LARRY SCHNEIDER

Summertime in Sanremo
Splasc(h) Records CDH 809.2

There's a tradition in the book publishing and movie businesses that major releases are left for the remainder of the year, with the summertime reserved for less challenging fare. So what can you say about a CD that titles itself the same way?

There's truth in advertising here all right, where the strongest adjective that can be applied to this session is pleasant. The 50-year-old American saxophonist and his crew do their utmost on this program of six standards and three "originals", which sound as if they were put together into the studio. The end result, while agreeable, won't make it into any jazz history books. Face it, does the world need yet another version of "The Days of Wine And Roses" or "Stardust", no matter how well played?

If you answered yes, however, then you'll find much to like on SUMMERTIME, which resembles many of those relaxed swinging sessions that were turned out by the gross in the 1950s and 1960s. You won't be bothered by discordant sounds, odd noises, wild tempos or truthfully, any note out of place either, since every demisemiquaver is exactly where it's supposed to be. With a soothing cushion of vibes, guitar and polite drumming bolstering the soloists, you can still hear something similar to this in nightclubs from San Francisco to San Remo every night of the week. Every patron recognizes the tunes and happily — but not too loudly — beats time with swizzle sticks. Solo follows solo without upsetting the crowd and all know exactly which notes will follow which other ones.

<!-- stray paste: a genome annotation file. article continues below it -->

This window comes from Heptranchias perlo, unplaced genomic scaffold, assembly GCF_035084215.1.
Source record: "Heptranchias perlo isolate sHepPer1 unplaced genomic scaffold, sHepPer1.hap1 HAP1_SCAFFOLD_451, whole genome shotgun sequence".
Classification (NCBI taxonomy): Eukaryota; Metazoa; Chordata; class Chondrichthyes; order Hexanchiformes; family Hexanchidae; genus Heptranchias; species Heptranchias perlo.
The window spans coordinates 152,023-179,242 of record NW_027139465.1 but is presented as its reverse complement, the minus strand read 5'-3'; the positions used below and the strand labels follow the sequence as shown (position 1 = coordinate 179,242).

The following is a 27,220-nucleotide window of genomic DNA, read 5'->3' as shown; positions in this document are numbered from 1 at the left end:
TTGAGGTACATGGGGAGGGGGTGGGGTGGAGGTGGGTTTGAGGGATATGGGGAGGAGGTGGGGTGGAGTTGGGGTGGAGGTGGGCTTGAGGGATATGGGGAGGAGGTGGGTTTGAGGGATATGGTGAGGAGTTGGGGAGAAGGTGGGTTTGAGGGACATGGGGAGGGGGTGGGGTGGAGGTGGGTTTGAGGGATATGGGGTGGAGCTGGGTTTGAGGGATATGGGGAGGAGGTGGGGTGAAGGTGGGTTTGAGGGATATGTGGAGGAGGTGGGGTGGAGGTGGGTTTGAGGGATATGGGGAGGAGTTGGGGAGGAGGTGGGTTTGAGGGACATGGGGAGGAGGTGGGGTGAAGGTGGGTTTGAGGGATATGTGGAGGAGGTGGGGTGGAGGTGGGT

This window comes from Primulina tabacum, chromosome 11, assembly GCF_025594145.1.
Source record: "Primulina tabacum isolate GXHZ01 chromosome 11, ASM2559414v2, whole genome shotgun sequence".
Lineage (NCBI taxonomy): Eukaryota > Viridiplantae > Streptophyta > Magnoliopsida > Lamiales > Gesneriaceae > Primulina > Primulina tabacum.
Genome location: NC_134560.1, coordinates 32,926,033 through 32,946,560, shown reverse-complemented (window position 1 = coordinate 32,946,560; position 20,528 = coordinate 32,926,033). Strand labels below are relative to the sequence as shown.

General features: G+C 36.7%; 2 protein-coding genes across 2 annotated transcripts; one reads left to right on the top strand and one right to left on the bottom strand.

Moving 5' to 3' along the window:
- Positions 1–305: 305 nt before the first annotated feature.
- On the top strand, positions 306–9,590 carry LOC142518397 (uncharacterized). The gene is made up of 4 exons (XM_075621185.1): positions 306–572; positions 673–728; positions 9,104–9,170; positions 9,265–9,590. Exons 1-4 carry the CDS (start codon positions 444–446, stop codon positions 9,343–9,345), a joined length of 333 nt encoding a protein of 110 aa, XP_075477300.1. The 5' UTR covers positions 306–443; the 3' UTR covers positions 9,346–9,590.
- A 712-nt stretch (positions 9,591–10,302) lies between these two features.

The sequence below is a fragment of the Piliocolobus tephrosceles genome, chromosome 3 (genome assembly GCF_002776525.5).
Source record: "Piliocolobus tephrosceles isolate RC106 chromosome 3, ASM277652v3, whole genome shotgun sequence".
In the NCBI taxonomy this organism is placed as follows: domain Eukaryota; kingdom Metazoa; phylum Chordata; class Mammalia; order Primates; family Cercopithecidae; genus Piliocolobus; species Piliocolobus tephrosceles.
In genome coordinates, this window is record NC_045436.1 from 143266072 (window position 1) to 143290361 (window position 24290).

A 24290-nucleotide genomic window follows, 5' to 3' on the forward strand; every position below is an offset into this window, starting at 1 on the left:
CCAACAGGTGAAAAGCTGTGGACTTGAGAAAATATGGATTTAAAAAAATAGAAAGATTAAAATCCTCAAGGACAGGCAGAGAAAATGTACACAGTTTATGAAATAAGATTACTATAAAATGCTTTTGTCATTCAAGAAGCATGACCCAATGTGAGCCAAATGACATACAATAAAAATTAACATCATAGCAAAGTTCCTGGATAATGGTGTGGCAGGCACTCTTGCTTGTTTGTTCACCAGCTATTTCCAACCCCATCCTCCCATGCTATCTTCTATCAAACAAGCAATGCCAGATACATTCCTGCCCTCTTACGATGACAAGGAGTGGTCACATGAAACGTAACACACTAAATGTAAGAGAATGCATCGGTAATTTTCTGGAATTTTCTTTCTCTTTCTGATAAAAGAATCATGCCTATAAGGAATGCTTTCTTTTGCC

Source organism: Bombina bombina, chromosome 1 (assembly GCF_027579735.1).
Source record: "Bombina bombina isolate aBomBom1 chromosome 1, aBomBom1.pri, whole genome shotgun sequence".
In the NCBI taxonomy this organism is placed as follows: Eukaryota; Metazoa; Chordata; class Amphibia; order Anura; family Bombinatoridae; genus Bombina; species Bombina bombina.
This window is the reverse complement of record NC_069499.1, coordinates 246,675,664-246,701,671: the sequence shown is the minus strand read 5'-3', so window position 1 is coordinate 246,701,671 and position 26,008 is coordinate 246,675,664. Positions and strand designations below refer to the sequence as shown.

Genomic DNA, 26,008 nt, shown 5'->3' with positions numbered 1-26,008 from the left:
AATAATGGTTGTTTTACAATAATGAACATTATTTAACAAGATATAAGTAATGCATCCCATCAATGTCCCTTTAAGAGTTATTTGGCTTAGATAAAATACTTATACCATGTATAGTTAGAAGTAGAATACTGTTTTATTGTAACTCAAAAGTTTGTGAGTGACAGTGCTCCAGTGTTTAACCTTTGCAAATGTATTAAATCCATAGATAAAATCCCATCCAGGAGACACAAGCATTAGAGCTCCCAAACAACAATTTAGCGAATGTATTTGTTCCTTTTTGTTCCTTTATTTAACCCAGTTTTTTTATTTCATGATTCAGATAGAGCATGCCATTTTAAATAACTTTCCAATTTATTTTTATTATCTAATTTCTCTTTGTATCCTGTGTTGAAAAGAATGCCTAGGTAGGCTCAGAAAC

You can't fault the musicianship here, though. A hardworking journeyman, Schneider is one of those "have rhythm section will travel" players like the late Zoot Sims. SUMMERTIME, recorded in August, must have been a real "hornman's holiday" as well, giving him the chance to relax in studio garb of shorts and sneakers.

Under the obvious main influence of Sonny Rollins, Schneider produces versions of "The Night Has A Thousand Eyes" and "You Don't Know What Love Is" where he's virtually Rollins' doppelganger. Meanwhile Dulbecco favors Milt Jackson throughout, and Gibellini pays duple homage to Jim Hall and Wes Montgomery.

Even "Orage Rouge", the toughest original, which features Arnold happily smashing away and Schneider overblowing in his solos is cut off abruptly, as if the band feared offending the afternoon beachfront customers. "Italian Movie", the longest track, is also no salute to Pasolini or Fellini. Instead its genesis seems to be one of those frothy Mediterranean sex comedies, peopled with stock characters where everyone lives happily ever after at the end.

If undemanding jazz, this side of background music that matches comfortable swimwear is your preference, then this session may attract you. Others, who appreciate foot-tapping sounds, should note that this can be difficult in sandals.

We prefer the grit be obvious, not on the beachfront but in the music.

—Ken Waxman

Track Listing: 1. My One And Only Love 2. The Night Has A Thousand Eyes 3. Mohawk 4. You Don't Know What Love Is 5. Orage Rouge 6. The Days of Wine And Roses 7. Italian Movie 8. Tropax 9. Stardust

Personnel: Larry Schneider (tenor saxophones); Sandro Gibellini (guitar); Andy Dulbecco (vibes); Dodo Goya (bass); John Arnold (drums)